For example, the emerging design concept called “data fabric” is a centralized approach to modern data management that leverages both human and machine capabilities to access data and continuously identify and connect data from disparate applications. It aims to discover business-relevant relationships between the available data points for optimized decision-making.

Another hot topic in data management is a new de-centralized approach called “data mesh,” which is based on a modern, distributed architecture for analytical data management. Data mesh makes data more accessible and available to business users by distributing data ownership to domain-specific teams that manage, own, and serve the data — to improve business outcomes of data-centric solutions.

Both data fabric and data mesh, are in the adoption phase of the hype cycle and will continue to evolve. They require maturity in an organization’s current data management practices as well as the following characteristics to be established disciplines:

  • Curated data catalog with rich metadata
  • Data governance enforcing data standards
  • Master data management
  • Data quality and proactive observability
  • Data literacy

It is important to note that adopting modern data management requires a cultural shift because implementing a modern architecture alone is only one part of the approach. Organizations must align their vision, people and processes to solve business problems with a data lens. It is imperative to tightly integrate data management technology solutions with the business strategy and adopt a domain-based approach of cross-functional teams across both IT and business.

How to get started with a modern data management approach

Achieving modern data management begins with defining your goals and understanding where your organization is today. What do you want to achieve? What metrics are you trying to optimize, and how do you want to measure them?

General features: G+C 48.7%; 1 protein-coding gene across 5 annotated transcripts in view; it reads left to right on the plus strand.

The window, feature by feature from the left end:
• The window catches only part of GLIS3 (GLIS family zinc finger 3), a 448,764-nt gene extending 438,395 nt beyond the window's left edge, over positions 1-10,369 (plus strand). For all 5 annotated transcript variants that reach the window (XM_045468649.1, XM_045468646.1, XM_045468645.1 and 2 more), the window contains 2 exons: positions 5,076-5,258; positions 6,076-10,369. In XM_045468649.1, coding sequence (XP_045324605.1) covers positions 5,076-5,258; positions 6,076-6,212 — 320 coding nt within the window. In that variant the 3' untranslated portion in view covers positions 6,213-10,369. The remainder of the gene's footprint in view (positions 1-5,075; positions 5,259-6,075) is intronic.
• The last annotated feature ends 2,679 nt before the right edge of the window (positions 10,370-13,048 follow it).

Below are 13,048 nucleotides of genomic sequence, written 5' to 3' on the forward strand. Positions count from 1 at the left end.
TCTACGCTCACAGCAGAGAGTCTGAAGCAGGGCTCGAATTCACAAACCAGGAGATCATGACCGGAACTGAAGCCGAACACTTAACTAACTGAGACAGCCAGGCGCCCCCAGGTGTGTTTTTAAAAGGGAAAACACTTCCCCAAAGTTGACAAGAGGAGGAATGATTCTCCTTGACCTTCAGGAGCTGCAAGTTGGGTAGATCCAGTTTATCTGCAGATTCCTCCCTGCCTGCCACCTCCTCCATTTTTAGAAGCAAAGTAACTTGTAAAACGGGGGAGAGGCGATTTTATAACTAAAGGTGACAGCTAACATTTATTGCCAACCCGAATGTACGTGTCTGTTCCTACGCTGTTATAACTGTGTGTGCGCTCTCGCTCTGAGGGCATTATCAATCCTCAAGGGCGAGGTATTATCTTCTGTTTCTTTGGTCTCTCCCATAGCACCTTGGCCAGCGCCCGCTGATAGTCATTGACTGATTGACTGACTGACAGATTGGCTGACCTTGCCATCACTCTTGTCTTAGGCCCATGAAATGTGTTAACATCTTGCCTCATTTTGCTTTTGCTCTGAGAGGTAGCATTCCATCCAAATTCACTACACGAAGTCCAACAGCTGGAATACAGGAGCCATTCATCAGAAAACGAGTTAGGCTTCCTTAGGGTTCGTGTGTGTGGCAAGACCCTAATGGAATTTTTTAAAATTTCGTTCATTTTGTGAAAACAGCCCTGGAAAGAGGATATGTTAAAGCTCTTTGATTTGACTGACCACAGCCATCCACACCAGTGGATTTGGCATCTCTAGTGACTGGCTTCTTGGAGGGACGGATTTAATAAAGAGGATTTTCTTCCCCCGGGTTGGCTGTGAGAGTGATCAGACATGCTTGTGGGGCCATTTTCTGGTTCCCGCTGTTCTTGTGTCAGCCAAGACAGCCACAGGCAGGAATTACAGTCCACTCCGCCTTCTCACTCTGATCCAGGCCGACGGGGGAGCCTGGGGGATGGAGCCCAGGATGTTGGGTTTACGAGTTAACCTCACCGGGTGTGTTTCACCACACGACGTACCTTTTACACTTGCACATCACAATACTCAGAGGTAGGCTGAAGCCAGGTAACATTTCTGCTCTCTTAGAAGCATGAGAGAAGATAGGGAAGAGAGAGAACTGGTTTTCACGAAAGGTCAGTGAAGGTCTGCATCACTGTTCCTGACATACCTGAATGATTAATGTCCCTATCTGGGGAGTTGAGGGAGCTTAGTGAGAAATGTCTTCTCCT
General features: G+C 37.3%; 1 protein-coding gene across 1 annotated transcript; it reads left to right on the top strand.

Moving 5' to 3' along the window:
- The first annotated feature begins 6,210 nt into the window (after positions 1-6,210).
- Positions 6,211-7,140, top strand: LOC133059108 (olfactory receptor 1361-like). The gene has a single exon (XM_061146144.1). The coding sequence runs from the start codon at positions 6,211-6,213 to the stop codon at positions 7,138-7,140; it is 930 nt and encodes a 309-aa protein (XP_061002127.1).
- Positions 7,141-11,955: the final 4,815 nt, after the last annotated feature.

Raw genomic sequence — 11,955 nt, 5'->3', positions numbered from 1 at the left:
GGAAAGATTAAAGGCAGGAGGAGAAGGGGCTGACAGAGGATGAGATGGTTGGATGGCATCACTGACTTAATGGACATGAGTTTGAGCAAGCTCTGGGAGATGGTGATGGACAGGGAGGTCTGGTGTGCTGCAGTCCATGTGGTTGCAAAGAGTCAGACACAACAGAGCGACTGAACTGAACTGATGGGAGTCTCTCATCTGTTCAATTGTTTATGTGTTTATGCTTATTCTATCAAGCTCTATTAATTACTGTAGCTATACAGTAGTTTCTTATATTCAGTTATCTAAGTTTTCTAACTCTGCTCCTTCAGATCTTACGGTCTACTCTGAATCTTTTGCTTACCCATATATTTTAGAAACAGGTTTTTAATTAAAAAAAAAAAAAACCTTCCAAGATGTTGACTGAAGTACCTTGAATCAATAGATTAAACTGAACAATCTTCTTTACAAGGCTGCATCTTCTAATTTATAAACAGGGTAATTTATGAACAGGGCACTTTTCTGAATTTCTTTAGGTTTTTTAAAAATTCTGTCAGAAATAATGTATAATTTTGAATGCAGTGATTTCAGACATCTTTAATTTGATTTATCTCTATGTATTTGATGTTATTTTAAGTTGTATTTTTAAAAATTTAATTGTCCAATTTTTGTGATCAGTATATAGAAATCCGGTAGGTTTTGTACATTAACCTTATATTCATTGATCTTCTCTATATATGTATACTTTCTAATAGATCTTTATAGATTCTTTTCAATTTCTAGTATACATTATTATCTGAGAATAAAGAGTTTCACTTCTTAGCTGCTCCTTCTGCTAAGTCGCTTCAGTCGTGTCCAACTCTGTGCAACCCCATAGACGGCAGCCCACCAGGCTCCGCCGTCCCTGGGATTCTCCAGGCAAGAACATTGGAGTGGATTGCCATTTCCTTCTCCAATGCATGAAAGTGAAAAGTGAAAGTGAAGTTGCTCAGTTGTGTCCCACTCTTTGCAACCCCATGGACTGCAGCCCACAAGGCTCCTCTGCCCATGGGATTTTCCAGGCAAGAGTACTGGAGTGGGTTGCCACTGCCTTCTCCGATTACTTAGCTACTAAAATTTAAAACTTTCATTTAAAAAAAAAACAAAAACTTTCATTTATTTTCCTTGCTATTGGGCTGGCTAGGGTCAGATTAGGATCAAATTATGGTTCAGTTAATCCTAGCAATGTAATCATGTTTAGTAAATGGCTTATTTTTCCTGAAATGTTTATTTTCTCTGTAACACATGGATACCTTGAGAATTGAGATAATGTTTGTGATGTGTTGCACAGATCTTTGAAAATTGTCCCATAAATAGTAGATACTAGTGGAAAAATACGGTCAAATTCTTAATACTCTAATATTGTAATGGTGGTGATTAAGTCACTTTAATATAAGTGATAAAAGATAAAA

Start with a readiness assessment to determine the maturity of your organization to shift to a modern data management approach, then develop a value-driven target roadmap that prioritizes the necessary data management initiatives to maximize business value.

We recommend starting with a small domain-specific use case as a proof of concept before embarking on a more extensive implementation — focusing on the basics of data management and a simple use case with many manual touch points that can be automated. Over time, a modern system should allow you to foster a fail-fast, iterative approach to development and lean on retrospectives to continue to adapt and mature easily and cost-effectively.

Ready to take the next step?

Modern data management paradigms are still in their infancy and will continue to evolve and mature in the coming years. Adopting such an approach will take your organization one step closer to data democratization for human and machine consumption, enabling your data to become your organization’s most vital asset.

CGI’s Data2Diamonds framework is based on a powerful methodology for designing and implementing data-driven insights. We help organizations identify the focus areas for building a solid data foundation that produces analytical insights - driving continual improvements and innovation for a sustainable competitive advantage.

Learn more at https://www.cgi.com/us/en-us/cgi-data2diamonds

About these authors

Suren Vardhineedi professional photo

Suren Vardhineedi

Vice-President, Consulting Delivery

Suren has 20+ years of experience in information management, data analytics, artificial intelligence (AI) and machine learning (ML). As vice-president of CGI’s digital insights practice, he is responsible for CGI’s analytics offerings for U. S. commercial, state and local sectors. With extensive experience in various ...

Kunal Sharma professional photo

Kunal Sharma

Director, Consulting Expert

Kunal has 15+ years of experience advising and implementing enterprise data management solutions that enable companies to modernize through transformation initiatives. Serving as the practice lead for modern data management in CGI’s digital insights practice, he is responsible for providing thought leadership around CGI’s data ...